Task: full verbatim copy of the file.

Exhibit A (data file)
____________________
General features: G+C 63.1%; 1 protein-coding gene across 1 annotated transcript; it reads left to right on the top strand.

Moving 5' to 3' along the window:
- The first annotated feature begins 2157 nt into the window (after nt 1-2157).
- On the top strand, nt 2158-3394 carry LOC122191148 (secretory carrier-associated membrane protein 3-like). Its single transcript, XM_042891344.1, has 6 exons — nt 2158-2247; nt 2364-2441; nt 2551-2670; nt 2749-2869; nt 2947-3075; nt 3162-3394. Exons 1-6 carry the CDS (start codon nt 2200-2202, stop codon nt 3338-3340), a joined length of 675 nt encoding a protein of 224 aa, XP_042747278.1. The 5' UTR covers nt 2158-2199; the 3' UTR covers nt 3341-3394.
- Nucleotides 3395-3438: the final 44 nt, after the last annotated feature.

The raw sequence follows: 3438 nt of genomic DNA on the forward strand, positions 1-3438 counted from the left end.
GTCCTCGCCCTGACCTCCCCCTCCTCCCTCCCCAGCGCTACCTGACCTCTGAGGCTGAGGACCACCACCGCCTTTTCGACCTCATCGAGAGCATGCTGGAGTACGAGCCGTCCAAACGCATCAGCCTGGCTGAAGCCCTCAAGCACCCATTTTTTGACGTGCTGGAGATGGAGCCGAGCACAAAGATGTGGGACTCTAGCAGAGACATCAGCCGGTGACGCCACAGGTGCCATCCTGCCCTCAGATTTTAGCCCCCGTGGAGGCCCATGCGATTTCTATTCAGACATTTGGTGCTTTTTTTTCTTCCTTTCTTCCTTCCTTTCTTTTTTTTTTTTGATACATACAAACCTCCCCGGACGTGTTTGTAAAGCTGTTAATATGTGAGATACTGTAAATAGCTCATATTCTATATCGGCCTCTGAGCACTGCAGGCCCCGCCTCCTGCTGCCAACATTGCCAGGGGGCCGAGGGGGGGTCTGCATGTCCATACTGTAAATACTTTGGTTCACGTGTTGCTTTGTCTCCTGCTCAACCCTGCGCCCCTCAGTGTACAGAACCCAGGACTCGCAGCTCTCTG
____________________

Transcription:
General features: G+C 63.1%; 1 protein-coding gene across 1 annotated transcript; it reads left to right on the top strand.

Moving 5' to 3' along the window:
- The first annotated feature begins 2157 nt into the window (after nt 1-2157).
- On the top strand, nt 2158-3394 carry LOC122191148 (secretory carrier-associated membrane protein 3-like). Its single transcript, XM_042891344.1, has 6 exons — nt 2158-2247; nt 2364-2441; nt 2551-2670; nt 2749-2869; nt 2947-3075; nt 3162-3394. Exons 1-6 carry the CDS (start codon nt 2200-2202, stop codon nt 3338-3340), a joined length of 675 nt encoding a protein of 224 aa, XP_042747278.1. The 5' UTR covers nt 2158-2199; the 3' UTR covers nt 3341-3394.
- Nucleotides 3395-3438: the final 44 nt, after the last annotated feature.

The raw sequence follows: 3438 nt of genomic DNA on the forward strand, positions 1-3438 counted from the left end.
GTCCTCGCCCTGACCTCCCCCTCCTCCCTCCCCAGCGCTACCTGACCTCTGAGGCTGAGGACCACCACCGCCTTTTCGACCTCATCGAGAGCATGCTGGAGTACGAGCCGTCCAAACGCATCAGCCTGGCTGAAGCCCTCAAGCACCCATTTTTTGACGTGCTGGAGATGGAGCCGAGCACAAAGATGTGGGACTCTAGCAGAGACATCAGCCGGTGACGCCACAGGTGCCATCCTGCCCTCAGATTTTAGCCCCCGTGGAGGCCCATGCGATTTCTATTCAGACATTTGGTGCTTTTTTTTCTTCCTTTCTTCCTTCCTTTCTTTTTTTTTTTTGATACATACAAACCTCCCCGGACGTGTTTGTAAAGCTGTTAATATGTGAGATACTGTAAATAGCTCATATTCTATATCGGCCTCTGAGCACTGCAGGCCCCGCCTCCTGCTGCCAACATTGCCAGGGGGCCGAGGGGGGGTCTGCATGTCCATACTGTAAATACTTTGGTTCACGTGTTGCTTTGTCTCCTGCTCAACCCTGCGCCCCTCAGTGTACAGAACCCAGGACTCGCAGCTCTCTG